9-Aug-2017 Source: HAI
Helicopter Association International has initiated a request to the Federal Aviation Administration (FAA) for helicopters to be included in a little-used grant program that offers rebates to owners installing NextGen technology in certain types of aircraft.
The program, announced in June 2016, offered 20,000 rebates to owners of specific, smaller, general aviation (GA) airplanes who install ADS-B equipment in their aircraft. With the program expiring in September 2017, over 13,600 of these rebates remain available. Though helicopters were excluded from the program originally, HAI is requesting that the FAA allow GA single-engine piston helicopter owners be included through the end of the program.
“We appreciate that the FAA has made these grants available to fixed-wing aircraft owners,” says Matthew Zuccaro, president and CEO of HAI. “Since more than 65 percent of these grants remain available, we see no reason that the FAA should not offer the same opportunity to owners of small helicopters. Let’s give everyone a fair chance at these rebates.”
ADS-B (or Automatic Dependent Surveillance-Broadcast) is a GPS-based system of air traffic control (ATC). Often called NextGen, ADS-B transmits an aircraft’s location to ATC controllers and back to the aircraft itself. ATC operators are therefore able to provide more precise control to all aircraft using the system, providing for safer, more efficient flights.
“When the FAA initiated this program, we asked why GA helicopters were excluded,” continued Zuccaro. “We were told that the target aircraft for this program were older, single-engine piston aircraft that typically had a value below $30,000. However, the application process for this program does not make any attempt to determine the actual value of the airplane in question.”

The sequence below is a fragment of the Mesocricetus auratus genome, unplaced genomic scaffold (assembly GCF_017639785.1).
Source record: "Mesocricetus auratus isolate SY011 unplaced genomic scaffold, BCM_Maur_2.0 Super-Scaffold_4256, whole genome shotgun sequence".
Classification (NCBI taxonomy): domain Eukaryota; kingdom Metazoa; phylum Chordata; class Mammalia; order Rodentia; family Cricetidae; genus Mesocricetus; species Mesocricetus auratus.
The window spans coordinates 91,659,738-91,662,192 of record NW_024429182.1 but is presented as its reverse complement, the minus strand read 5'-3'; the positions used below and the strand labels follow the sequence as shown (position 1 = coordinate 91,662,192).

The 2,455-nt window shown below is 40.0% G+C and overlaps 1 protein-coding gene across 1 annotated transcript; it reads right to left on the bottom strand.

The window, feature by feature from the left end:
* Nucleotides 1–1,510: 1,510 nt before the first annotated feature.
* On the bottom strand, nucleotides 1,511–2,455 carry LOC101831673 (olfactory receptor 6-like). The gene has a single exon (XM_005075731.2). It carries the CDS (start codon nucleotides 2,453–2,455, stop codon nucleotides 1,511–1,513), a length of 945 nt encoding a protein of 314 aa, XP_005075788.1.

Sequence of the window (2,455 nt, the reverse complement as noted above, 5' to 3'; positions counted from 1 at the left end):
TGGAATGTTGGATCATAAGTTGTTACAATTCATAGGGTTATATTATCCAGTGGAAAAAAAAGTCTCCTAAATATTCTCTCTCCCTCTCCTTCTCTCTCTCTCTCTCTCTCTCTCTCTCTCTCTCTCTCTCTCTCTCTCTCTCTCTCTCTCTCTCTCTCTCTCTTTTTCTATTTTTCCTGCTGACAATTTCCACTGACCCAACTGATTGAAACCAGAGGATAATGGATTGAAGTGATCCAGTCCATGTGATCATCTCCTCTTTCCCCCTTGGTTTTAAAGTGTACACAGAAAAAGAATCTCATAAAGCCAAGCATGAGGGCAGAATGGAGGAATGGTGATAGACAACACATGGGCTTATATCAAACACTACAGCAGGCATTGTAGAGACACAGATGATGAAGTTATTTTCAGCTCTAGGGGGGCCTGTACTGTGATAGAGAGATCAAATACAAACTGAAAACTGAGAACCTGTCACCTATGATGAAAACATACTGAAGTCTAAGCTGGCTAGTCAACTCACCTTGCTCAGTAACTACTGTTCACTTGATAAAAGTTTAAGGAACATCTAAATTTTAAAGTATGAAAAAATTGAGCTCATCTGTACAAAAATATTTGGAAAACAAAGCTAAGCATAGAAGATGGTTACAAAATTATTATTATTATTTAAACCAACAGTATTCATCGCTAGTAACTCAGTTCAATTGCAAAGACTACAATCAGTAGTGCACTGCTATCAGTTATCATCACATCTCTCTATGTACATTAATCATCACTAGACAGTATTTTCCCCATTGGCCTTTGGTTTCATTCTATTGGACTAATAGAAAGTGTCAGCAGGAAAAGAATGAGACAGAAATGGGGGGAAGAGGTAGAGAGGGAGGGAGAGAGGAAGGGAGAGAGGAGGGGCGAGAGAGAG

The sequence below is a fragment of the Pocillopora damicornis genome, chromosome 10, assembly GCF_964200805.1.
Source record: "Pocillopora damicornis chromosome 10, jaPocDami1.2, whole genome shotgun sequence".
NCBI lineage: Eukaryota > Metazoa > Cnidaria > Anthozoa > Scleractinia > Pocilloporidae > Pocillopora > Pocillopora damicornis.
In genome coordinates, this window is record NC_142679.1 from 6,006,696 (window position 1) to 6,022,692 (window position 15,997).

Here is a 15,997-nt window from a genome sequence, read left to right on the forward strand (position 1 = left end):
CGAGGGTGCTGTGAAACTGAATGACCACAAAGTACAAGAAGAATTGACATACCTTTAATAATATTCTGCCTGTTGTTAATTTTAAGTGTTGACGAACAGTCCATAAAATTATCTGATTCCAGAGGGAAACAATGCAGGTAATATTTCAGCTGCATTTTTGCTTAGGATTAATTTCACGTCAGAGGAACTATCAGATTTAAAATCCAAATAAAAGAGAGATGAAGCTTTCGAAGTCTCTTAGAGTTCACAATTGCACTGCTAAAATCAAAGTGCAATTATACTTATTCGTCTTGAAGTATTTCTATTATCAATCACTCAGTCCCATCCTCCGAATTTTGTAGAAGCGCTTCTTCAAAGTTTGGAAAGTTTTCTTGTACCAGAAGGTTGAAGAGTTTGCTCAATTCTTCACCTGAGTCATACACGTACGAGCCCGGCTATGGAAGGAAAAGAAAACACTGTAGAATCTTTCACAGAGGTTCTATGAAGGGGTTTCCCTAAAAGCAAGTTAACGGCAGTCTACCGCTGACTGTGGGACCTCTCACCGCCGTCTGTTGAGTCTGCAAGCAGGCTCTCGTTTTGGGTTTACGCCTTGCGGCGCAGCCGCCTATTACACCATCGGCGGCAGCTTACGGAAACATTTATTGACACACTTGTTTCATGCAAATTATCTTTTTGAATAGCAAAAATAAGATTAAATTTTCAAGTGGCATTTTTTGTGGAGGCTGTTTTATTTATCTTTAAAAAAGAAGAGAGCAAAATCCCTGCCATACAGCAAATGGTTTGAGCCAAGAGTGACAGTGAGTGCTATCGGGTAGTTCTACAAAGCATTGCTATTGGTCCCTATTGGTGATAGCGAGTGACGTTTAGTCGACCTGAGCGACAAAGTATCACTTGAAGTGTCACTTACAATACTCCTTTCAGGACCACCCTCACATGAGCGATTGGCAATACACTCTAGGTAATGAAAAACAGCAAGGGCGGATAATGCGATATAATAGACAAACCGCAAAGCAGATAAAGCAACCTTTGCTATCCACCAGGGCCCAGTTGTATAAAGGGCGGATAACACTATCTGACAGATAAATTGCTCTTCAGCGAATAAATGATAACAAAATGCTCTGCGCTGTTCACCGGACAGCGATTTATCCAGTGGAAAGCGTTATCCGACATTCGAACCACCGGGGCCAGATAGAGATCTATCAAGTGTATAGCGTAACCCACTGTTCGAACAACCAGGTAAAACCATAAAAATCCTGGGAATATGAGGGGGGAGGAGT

Zuccaro pointed out that there are a significant number of single-engine piston helicopters that meet the $30,000 threshold. HAI believes the FAA should give comparable GA helicopter owners the same opportunity over the last few months of the program.
“I’m concerned about the message you are sending to the GA helicopter community by their continued exclusion,” finished Zuccaro. “You’re basically telling them that the safety, well-being, and continuity of the fixed-wing community are of greater importance to the agency that the GA helicopter community. HAI and the FAA have been close partners for years, and we absolutely do not believe this was the intended message from the FAA.”